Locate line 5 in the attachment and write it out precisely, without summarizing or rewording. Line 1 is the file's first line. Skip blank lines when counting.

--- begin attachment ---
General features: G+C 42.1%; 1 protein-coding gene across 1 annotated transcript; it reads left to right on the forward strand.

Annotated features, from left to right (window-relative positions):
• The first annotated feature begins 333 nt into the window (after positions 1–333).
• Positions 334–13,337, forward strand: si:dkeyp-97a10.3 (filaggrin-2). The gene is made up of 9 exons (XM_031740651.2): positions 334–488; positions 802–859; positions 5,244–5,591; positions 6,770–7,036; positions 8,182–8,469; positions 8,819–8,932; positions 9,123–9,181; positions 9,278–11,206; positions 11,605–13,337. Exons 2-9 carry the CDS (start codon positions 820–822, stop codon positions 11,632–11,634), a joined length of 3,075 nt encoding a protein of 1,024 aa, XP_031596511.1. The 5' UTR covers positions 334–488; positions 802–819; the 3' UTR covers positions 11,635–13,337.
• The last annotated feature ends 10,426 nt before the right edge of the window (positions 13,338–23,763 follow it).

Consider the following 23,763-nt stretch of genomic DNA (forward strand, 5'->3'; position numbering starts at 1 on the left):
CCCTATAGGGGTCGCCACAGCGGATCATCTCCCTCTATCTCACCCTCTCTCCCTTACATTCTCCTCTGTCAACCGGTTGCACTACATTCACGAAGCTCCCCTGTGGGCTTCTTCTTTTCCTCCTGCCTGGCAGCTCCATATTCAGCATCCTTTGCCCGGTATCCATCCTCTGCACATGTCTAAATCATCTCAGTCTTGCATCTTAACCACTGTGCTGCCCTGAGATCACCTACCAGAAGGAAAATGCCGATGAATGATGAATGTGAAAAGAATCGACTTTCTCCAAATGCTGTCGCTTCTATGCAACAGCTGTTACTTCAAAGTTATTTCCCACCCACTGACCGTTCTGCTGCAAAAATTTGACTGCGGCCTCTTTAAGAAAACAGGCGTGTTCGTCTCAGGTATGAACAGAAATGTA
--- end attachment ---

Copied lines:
• The last annotated feature ends 10,426 nt before the right edge of the window (positions 13,338–23,763 follow it).